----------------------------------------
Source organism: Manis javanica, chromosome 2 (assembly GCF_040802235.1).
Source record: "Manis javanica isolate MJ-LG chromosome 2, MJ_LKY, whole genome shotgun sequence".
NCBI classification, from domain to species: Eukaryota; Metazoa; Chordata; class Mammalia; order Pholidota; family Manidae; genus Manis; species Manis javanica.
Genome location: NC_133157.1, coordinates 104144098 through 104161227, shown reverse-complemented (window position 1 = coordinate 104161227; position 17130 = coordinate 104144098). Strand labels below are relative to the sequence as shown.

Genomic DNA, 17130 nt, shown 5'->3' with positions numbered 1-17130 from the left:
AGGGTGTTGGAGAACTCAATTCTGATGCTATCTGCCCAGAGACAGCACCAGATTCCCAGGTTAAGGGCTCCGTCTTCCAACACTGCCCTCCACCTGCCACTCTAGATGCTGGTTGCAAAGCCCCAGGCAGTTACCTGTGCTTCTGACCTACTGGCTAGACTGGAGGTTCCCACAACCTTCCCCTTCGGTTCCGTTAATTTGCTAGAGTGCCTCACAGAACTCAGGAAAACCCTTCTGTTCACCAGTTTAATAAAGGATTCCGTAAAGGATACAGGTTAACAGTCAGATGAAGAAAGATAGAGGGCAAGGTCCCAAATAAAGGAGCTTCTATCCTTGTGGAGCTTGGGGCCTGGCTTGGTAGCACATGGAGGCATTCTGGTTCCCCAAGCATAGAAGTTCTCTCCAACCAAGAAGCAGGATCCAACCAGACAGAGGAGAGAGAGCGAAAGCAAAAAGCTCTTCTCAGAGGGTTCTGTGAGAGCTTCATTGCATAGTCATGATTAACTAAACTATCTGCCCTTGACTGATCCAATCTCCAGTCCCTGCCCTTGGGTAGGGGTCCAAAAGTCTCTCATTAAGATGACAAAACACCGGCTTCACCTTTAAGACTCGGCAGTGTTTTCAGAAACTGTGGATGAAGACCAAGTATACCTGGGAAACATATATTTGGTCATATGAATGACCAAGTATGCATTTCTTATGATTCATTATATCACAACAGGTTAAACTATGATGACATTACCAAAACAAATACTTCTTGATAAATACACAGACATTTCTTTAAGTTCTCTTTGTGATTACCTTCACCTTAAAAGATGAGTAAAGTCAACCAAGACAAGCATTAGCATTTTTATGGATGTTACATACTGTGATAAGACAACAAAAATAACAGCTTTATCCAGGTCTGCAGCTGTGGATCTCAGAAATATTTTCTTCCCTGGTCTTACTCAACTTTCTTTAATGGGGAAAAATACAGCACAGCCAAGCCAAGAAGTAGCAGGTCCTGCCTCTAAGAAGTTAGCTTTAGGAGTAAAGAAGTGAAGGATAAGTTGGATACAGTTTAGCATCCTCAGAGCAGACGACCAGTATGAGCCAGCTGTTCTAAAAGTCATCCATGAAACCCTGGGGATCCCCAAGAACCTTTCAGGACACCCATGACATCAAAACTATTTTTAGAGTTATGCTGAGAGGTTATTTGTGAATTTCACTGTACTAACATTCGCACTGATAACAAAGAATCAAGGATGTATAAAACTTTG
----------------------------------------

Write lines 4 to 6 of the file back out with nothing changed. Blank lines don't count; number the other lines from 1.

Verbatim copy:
Genome location: NC_133157.1, coordinates 104144098 through 104161227, shown reverse-complemented (window position 1 = coordinate 104161227; position 17130 = coordinate 104144098). Strand labels below are relative to the sequence as shown.

Genomic DNA, 17130 nt, shown 5'->3' with positions numbered 1-17130 from the left:
AGGGTGTTGGAGAACTCAATTCTGATGCTATCTGCCCAGAGACAGCACCAGATTCCCAGGTTAAGGGCTCCGTCTTCCAACACTGCCCTCCACCTGCCACTCTAGATGCTGGTTGCAAAGCCCCAGGCAGTTACCTGTGCTTCTGACCTACTGGCTAGACTGGAGGTTCCCACAACCTTCCCCTTCGGTTCCGTTAATTTGCTAGAGTGCCTCACAGAACTCAGGAAAACCCTTCTGTTCACCAGTTTAATAAAGGATTCCGTAAAGGATACAGGTTAACAGTCAGATGAAGAAAGATAGAGGGCAAGGTCCCAAATAAAGGAGCTTCTATCCTTGTGGAGCTTGGGGCCTGGCTTGGTAGCACATGGAGGCATTCTGGTTCCCCAAGCATAGAAGTTCTCTCCAACCAAGAAGCAGGATCCAACCAGACAGAGGAGAGAGAGCGAAAGCAAAAAGCTCTTCTCAGAGGGTTCTGTGAGAGCTTCATTGCATAGTCATGATTAACTAAACTATCTGCCCTTGACTGATCCAATCTCCAGTCCCTGCCCTTGGGTAGGGGTCCAAAAGTCTCTCATTAAGATGACAAAACACCGGCTTCACCTTTAAGACTCGGCAGTGTTTTCAGAAACTGTGGATGAAGACCAAGTATACCTGGGAAACATATATTTGGTCATATGAATGACCAAGTATGCATTTCTTATGATTCATTATATCACAACAGGTTAAACTATGATGACATTACCAAAACAAATACTTCTTGATAAATACACAGACATTTCTTTAAGTTCTCTTTGTGATTACCTTCACCTTAAAAGATGAGTAAAGTCAACCAAGACAAGCATTAGCATTTTTATGGATGTTACATACTGTGATAAGACAACAAAAATAACAGCTTTATCCAGGTCTGCAGCTGTGGATCTCAGAAATATTTTCTTCCCTGGTCTTACTCAACTTTCTTTAATGGGGAAAAATACAGCACAGCCAAGCCAAGAAGTAGCAGGTCCTGCCTCTAAGAAGTTAGCTTTAGGAGTAAAGAAGTGAAGGATAAGTTGGATACAGTTTAGCATCCTCAGAGCAGACGACCAGTATGAGCCAGCTGTTCTAAAAGTCATCCATGAAACCCTGGGGATCCCCAAGAACCTTTCAGGACACCCATGACATCAAAACTATTTTTAGAGTTATGCTGAGAGGTTATTTGTGAATTTCACTGTACTAACATTCGCACTGATAACAAAGAATCAAGGATGTATAAAACTTTG